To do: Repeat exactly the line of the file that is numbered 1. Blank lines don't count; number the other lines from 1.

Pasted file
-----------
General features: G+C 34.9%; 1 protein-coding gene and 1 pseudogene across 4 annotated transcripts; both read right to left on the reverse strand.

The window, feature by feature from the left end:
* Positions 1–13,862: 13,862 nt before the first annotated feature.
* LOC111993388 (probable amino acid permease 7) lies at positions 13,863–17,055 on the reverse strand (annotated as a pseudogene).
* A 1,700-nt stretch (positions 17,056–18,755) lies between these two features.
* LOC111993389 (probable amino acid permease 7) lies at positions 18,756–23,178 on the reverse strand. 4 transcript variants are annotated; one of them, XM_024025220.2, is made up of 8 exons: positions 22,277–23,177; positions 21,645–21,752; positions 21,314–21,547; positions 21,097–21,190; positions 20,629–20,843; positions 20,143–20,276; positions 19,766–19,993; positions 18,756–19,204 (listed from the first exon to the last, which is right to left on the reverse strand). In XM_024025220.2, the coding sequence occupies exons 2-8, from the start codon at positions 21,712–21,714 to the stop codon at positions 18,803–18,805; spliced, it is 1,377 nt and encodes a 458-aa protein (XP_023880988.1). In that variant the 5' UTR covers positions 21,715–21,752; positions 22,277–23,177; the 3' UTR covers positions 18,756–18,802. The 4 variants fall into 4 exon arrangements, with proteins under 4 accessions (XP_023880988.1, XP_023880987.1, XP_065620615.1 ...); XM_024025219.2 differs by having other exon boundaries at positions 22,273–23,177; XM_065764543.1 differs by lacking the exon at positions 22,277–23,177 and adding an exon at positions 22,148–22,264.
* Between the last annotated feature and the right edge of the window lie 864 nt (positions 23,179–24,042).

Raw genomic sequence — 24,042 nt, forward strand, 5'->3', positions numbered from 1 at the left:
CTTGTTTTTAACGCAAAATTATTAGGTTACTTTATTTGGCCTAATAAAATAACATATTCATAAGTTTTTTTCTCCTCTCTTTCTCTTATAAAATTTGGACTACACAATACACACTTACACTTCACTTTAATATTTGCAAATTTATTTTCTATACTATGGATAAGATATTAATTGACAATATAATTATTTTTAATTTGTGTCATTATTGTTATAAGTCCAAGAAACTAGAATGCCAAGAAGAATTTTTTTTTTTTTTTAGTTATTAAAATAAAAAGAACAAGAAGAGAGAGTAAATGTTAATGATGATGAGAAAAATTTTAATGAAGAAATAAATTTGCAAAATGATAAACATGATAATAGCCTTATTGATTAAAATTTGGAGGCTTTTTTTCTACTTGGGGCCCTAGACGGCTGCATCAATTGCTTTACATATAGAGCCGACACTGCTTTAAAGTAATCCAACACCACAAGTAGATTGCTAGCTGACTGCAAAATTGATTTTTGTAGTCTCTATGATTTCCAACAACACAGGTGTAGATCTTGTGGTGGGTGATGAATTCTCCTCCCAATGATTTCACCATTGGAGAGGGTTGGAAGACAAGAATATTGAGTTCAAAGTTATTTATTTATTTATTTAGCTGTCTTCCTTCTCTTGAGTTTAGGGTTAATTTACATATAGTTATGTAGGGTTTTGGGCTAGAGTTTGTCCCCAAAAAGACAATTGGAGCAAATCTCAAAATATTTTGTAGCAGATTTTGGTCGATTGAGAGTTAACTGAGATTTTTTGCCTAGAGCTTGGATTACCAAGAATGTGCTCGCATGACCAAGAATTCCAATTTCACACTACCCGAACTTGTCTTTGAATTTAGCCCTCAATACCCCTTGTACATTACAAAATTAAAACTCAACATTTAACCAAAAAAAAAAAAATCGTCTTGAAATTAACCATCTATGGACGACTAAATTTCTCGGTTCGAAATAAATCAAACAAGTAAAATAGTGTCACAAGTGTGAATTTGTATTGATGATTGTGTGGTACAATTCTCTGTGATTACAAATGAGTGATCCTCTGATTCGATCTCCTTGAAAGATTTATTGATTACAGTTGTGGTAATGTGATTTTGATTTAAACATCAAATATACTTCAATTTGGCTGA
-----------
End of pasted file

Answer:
General features: G+C 34.9%; 1 protein-coding gene and 1 pseudogene across 4 annotated transcripts; both read right to left on the reverse strand.